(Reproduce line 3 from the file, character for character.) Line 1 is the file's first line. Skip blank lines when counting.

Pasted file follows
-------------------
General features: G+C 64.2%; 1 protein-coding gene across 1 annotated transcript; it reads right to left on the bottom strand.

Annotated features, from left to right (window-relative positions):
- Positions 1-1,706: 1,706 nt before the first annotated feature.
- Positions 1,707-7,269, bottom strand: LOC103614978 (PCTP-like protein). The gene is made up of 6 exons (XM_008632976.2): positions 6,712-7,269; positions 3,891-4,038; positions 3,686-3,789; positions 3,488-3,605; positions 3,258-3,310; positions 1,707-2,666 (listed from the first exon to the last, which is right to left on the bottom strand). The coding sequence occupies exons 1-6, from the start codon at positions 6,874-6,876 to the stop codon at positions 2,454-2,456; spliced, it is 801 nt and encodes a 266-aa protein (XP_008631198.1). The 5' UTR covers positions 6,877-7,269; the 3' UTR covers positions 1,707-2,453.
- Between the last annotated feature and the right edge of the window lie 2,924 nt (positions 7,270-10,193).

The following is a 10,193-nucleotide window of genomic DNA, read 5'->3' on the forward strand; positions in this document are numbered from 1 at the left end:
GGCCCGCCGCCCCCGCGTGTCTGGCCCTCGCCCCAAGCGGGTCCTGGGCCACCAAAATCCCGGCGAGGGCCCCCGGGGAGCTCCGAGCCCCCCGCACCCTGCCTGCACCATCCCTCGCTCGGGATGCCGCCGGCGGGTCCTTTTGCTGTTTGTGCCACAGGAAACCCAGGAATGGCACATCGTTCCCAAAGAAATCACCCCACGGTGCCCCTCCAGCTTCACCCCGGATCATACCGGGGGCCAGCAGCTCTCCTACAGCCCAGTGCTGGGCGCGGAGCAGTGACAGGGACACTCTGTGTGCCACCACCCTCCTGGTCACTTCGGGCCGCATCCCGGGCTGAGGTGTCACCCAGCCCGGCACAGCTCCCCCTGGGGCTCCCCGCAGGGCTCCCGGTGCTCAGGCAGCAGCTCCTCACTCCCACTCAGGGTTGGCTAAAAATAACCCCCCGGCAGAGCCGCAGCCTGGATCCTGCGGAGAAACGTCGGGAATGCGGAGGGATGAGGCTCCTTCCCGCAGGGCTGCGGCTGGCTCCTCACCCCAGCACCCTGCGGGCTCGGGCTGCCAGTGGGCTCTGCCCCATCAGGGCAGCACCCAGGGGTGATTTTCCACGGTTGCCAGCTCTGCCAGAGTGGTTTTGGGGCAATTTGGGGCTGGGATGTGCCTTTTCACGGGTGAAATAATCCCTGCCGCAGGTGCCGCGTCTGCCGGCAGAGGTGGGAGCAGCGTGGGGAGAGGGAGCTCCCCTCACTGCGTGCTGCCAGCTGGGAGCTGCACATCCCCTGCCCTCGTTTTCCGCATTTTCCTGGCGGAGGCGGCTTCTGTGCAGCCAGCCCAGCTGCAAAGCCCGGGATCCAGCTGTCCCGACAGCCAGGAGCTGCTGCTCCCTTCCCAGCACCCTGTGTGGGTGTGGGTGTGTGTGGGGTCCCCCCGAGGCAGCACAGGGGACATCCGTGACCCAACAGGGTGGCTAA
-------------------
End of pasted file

- Positions 1-1,706: 1,706 nt before the first annotated feature.